The rulebook, called the Standard Model, was developed about 50 years ago.
“New particles, new physics might be just beyond our research,” said Wayne State University particle physicist Alexey Petrov.
The United States Energy Department’s Fermilab announced results Wednesday of 8.2 billion races along a track outside Chicago that while ho-hum to most people have physicists astir: The magnetic field around a fleeting subatomic particle is not what the Standard Model says it should be.
Petrov, who wasn’t involved in either experiment, was initially skeptical of the Large Hadron Collider results when hints first emerged in 2014.
Both sets of results involve the strange, fleeting particle called the muon.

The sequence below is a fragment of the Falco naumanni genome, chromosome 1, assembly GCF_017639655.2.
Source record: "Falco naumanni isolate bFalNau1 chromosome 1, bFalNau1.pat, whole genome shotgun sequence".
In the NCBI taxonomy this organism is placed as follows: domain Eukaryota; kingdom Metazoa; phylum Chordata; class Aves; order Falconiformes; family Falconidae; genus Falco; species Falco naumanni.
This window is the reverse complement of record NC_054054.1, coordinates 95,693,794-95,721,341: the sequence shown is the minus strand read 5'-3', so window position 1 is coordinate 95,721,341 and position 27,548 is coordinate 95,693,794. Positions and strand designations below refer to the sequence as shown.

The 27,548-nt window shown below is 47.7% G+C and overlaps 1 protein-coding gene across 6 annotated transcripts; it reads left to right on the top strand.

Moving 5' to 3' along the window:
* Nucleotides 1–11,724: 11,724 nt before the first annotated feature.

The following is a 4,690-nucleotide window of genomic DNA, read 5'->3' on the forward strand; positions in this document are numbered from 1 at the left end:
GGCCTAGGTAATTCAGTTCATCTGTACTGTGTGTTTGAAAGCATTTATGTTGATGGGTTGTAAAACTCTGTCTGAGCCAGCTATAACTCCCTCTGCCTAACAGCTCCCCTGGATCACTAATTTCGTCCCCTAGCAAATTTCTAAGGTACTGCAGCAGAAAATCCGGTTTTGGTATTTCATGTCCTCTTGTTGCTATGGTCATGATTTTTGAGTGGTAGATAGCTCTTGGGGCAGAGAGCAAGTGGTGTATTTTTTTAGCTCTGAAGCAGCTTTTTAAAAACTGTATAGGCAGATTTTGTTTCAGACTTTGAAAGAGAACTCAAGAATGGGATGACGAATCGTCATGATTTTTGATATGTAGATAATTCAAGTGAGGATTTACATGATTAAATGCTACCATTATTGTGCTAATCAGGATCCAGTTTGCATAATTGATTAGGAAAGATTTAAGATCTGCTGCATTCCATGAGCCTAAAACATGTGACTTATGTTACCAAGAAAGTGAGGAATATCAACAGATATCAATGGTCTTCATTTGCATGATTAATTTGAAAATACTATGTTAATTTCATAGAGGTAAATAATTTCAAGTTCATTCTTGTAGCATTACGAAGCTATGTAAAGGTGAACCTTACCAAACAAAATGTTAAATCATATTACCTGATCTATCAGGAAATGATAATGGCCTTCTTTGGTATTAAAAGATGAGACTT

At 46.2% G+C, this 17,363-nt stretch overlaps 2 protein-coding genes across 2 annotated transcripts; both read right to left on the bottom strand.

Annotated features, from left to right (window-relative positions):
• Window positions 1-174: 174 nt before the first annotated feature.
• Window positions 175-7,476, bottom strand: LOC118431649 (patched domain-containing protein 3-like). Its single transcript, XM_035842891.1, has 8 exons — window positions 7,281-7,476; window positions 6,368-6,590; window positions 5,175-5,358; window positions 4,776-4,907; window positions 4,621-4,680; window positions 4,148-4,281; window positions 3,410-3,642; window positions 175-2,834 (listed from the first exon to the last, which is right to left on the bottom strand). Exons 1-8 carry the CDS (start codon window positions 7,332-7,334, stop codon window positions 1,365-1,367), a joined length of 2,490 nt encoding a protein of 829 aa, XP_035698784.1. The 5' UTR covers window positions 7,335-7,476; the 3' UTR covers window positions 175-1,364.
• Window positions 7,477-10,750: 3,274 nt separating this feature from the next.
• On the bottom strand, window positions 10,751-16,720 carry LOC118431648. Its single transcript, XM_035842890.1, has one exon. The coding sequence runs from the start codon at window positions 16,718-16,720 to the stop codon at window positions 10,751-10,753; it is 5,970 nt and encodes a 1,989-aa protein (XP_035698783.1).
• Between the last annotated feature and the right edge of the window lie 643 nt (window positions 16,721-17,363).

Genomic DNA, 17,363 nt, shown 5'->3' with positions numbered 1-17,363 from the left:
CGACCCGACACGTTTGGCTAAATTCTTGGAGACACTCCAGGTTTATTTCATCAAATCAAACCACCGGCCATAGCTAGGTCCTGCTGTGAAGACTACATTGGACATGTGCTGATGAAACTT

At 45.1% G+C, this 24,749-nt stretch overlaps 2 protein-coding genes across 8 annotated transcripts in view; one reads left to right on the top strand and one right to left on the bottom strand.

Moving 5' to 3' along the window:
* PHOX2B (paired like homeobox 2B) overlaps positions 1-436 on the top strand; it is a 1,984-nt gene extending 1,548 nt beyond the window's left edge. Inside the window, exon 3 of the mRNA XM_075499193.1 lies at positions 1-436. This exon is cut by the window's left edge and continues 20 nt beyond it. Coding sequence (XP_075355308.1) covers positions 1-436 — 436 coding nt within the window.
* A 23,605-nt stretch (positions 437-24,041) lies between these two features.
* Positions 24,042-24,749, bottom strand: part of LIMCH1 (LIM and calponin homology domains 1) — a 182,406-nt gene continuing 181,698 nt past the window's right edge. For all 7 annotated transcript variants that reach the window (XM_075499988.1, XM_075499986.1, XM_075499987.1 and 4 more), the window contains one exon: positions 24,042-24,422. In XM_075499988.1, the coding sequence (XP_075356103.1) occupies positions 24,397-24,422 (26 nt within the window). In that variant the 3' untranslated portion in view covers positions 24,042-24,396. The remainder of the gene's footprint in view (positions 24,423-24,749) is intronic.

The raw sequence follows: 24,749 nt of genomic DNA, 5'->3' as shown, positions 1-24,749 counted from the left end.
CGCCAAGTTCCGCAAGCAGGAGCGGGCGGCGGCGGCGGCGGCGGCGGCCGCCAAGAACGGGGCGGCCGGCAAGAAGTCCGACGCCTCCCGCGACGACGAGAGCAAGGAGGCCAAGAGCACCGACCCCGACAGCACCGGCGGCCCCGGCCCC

Researchers pored over the data from several years and a few thousand crashes and found a 15% difference, with significantly more electrons than muons, said experiment researcher Sheldon Stone of Syracuse University.
Neither experiment is being called an official discovery yet because there is still a tiny chance that the results are statistical quirks.
If the results do hold, they would upend “every other calculation made” in the world of particle physics, Kaplan said.
He explained that there may be some kind of undiscovered particle — or force — that could explain both strange results.